In recent days, Vice President Cheney has been vociferously defending the Bush administration’s detention policies. On Monday, he told Rush Limbaugh that Guantanamo Bay has been “very well run” and mocked President-elect Obama’s promise to close the facility. “I think they’ll discover that trying to close it is a very hard proposition,” said Cheney. More from the interview:
CHENEY: Remember, these are unlawful combatants. These are people who don’t belong to any recognized military force. They don’t obey the rules of warfare. They’re unlawful combatants. And you can’t — if you’re not going to have a place to locate them like Guantanamo, then you either have to bring them here to the continental United States — and I don’t know any member of Congress who’s volunteering to have al Qaeda terrorists deposited in his district — or you’ve got to turn them over to some foreign government.
Yesterday, Defense Secretary Robert Gates, who will continue to serve under Obama, disputed Cheney’s skepticism. While Gates admitted that shutting down Guantanamo would be difficult, he said that all the potential problems are “solvable.” “I would like to see it closed,” said Gates. “And I think it will be a high priority for the new administration.” Watch it:
In his first weeks as Bush’s defense secretary, Gates also argued that Guantanamo needed to be shut down. According to the New York Times, Gates “urged that trials of terrorism suspects be moved to the United States, both to make them more credible and because Guantánamo’s continued existence hampered the broader war effort, administration officials said.” However, he was overruled by Cheney and then-attorney general Alberto Gonzales. (CAP’s Ken Gude has put together a plan on how to safely close Guantanamo and transfer the detainees.)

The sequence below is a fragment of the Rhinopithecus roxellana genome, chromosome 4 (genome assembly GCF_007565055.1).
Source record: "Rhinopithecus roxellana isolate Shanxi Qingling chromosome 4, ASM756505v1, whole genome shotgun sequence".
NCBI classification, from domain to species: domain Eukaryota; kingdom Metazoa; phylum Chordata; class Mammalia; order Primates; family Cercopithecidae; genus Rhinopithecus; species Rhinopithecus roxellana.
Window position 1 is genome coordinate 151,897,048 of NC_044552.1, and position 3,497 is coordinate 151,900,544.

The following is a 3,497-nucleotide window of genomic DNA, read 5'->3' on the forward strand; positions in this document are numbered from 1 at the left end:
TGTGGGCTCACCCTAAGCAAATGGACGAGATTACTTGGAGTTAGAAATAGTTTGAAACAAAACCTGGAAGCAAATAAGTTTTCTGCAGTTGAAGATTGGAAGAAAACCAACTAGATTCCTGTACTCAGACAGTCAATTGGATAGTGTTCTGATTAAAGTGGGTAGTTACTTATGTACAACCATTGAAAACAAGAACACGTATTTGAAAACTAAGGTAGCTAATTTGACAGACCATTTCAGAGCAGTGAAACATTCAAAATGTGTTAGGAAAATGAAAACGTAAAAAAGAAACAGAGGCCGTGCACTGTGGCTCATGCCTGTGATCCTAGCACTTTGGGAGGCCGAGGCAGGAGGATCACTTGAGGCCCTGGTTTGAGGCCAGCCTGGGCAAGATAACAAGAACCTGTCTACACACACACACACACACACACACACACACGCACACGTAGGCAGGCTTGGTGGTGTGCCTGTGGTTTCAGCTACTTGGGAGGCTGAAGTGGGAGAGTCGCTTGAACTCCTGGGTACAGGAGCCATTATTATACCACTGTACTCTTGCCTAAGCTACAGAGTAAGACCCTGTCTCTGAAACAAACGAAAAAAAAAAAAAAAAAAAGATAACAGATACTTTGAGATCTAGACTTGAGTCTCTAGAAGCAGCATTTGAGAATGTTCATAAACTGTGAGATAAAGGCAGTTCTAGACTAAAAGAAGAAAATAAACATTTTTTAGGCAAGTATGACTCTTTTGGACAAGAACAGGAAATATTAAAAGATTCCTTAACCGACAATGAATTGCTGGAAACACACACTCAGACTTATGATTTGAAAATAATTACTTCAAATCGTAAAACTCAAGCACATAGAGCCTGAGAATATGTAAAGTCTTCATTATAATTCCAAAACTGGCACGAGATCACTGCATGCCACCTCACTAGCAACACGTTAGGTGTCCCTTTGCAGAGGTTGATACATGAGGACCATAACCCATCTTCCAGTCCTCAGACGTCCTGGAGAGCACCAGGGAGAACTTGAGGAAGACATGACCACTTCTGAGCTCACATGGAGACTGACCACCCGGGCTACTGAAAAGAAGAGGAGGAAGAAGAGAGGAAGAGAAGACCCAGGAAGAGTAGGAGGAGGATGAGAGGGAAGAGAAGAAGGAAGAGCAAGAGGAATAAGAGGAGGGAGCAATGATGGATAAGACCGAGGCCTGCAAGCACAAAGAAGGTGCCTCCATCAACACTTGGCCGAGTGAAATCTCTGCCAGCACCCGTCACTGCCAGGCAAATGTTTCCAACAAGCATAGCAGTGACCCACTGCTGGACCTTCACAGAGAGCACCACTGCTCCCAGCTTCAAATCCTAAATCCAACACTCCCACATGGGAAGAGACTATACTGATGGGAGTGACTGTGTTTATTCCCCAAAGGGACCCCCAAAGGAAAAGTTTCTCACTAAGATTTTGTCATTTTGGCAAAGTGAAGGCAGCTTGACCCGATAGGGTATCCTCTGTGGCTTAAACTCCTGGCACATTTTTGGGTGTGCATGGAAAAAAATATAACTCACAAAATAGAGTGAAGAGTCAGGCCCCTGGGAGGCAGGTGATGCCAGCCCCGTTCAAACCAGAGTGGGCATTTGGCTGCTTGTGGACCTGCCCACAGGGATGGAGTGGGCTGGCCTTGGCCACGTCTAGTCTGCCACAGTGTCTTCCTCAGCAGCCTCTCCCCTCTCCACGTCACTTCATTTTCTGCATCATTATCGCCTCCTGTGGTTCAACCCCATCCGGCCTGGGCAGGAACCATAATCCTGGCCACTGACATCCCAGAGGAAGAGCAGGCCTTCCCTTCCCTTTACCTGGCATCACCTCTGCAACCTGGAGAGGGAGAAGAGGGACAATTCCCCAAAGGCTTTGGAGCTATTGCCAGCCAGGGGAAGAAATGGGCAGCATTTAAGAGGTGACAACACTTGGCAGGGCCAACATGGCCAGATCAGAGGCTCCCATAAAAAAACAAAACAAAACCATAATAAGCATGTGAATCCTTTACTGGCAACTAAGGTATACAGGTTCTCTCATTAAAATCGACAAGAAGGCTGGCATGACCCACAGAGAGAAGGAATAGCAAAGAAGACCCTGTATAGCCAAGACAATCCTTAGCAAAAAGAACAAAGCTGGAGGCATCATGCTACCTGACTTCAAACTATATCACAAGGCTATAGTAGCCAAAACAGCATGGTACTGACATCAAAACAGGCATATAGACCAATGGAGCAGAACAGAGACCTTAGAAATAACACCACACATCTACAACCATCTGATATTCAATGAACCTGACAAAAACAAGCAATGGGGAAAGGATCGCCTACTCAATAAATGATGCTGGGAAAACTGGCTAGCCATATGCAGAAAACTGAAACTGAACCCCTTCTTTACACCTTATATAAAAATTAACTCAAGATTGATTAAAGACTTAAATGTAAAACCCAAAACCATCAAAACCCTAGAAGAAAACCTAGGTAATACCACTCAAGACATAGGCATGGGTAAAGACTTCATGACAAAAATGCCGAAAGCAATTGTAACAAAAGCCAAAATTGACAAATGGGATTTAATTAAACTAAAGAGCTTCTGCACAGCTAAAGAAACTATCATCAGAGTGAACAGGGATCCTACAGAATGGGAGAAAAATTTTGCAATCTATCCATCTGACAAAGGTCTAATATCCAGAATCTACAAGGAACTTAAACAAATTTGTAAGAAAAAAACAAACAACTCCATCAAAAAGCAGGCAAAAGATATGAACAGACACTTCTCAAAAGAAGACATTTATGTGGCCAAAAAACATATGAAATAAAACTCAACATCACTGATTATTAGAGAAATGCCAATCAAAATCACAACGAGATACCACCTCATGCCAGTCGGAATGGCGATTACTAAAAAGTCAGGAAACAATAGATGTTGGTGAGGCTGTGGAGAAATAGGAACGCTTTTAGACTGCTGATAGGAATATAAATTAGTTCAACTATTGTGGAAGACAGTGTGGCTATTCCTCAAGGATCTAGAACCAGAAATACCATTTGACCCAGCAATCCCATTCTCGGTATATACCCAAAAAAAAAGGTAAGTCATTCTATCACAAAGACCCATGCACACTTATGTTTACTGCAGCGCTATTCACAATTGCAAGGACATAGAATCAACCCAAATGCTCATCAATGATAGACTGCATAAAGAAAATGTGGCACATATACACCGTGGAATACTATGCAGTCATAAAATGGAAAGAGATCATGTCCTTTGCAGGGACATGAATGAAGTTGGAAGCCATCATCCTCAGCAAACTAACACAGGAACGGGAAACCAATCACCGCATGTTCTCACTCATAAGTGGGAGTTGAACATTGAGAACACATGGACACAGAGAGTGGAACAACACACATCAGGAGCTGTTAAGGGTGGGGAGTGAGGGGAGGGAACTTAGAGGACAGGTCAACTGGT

ROSE: One of the things that they say has stained America’s reputation is Guantanamo. Just — and there is — it is often said that — president-elect has said that he wants to do something about it. President Bush has said that he’s not in favor of Guantanamo. Why hasn’t it been taken down? Why hasn’t there been a change in Guantanamo? What is the problem?
GATES: Well, I think that there are some problems that need to be dealt with, probably in statute, to be able to close it. I think that we can provide alternatives to it.
But as an example, you probably want something in legislation that says if somebody is freed from Guantanamo, they don’t have an automatic right to asylum in the United States. Some of these people are very dangerous. And we don’t want them coming here into the United States.
I think these problems are solvable. And my guess is…
ROSE: So on balance, you would like to see it…
GATES: I would like to see it closed. And I think it will be a high priority for the new administration.
ROSE: How long will it take?
GATES: Well, it partly depends on statute. It partly depends on how quickly we can return some of these people — can persuade other countries to take some of these prisoners back.
Truth is, there are a number of these people we’re ready to release right now, but we can’t find a country that will take them back. Or we can’t find a country that we can be sure won’t further imprison them and mistreat them.